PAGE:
"Fireflies," the ubiquitous quadruple-platinum single from Owl City, introduced the band as a commercial force to be reckoned with in 2009. Now, two years later, with a new album in tow, the group has descended from the great heights of its breakthrough to reconnect with the audience that remains
“Fireflies,” the ubiquitous quadruple-platinum single from Owl City, introduced the band as a commercial force to be reckoned with in 2009. Now, two years later, with a new album in tow, the group has descended from the great heights of its breakthrough to reconnect with the audience that remains. Evinced by Thursday night’s performance at Club Nokia, Owl City’s Adam Young is now experiencing the double-edged sword of mainstream success at the hands of the youth market: trying to maintain a relevant presence with adolescents whose pop cultural tastes are transforming rapidly as they come of age.
Club Nokia is a surprisingly complex and densely designed venue, maintaining the immaculately clean feel of a stadium while offering a more intimate overall layout. Owl City’s hyper-digitized brand of emotional rock music seemed perfectly-suited for the setting, but the show’s high production values and complex lighting schemes came off as a bit overblown in the limited environs. Last night’s performance was well attended but clearly not sold out, the crowd skewing very young with a predictably large female contingent.
Opening with a simulated thunder storm complete with flashing white lights and sampled rain swells, the group took to the stage and launched right into the triumphant pop of new-album-opener “The Real World.” The tune is Owl City-by-numbers emo, with sprightly string arrangements, clean synth tones and a wide-eyed set of gooey, metaphor-based lyrics. As recorded work, the music comes off as light and saccharine, in the live setting it is given a bit more grit, with a unique emphasis on percussion sounds and rhythms.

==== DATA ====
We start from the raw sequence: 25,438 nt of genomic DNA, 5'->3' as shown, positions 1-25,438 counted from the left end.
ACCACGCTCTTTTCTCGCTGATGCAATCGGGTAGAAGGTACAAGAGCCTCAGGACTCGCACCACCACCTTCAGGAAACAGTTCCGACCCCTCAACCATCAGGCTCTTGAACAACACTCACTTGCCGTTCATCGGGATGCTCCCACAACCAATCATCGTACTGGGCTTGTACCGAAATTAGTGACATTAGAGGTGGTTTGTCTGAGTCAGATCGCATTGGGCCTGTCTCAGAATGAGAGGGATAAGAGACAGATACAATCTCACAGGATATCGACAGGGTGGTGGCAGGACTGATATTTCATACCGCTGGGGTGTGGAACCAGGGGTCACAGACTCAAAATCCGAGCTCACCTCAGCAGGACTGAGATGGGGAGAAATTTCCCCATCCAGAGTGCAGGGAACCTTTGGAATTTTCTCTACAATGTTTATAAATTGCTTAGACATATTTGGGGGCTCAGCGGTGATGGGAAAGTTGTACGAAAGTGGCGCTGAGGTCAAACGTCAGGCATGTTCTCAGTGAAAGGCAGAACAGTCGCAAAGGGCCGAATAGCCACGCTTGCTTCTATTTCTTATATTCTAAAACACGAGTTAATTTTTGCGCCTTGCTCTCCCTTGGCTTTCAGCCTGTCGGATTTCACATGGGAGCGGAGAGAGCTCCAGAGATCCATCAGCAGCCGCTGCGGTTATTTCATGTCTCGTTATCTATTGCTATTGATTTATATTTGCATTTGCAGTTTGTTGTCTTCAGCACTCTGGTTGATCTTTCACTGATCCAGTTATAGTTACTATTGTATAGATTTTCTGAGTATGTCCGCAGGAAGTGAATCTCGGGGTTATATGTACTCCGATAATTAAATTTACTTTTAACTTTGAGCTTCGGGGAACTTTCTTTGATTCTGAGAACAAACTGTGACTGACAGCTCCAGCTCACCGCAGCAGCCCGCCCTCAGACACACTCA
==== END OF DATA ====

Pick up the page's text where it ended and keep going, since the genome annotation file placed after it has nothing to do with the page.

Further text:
Adam Young may write songs in the guise of an emotionally vulnerable teenage boy, but on stage he performs with the polish of a seasoned music industry veteran. Crooning into his microphone and mincing across the stage, Young strangely evoked the ethos of Vegas stalwart Tom Jones — a frontman with charisma and an almost campy appeal, purveying a sound and style usually relegated to purely nostalgic status. The setlist drew heavily from new album “All Things Bright and Beautiful,” while consistently delving into singles and deep cuts from breakthrough disc “Ocean Eyes.” The two albums share much in the way of mood, theme and texture, giving the concert a consistent sonic foundation.
The most musically rich portions of the night revolved around rhythmic arrangements in which the group used multiple drum kits and mallet percussion. Drummer Casey Brown was stellar, matching the nuanced electronic beats with a forceful, highly-syncopated full drum treatment. At one point Young joined Brown in a percussive interlude in which both musicians showcased impressive skills on the drum kit. The group as a whole seems to have cut its teeth on the sort of intricate, Warped-tour-derived pop punk which eventually grew to encompass emo-driven acts such as Dashboard Confessional and Say Anything. As a result, the band is comprised of technically proficient musicians who were able to pull of some complex, lightning-fast arrangements in the live setting.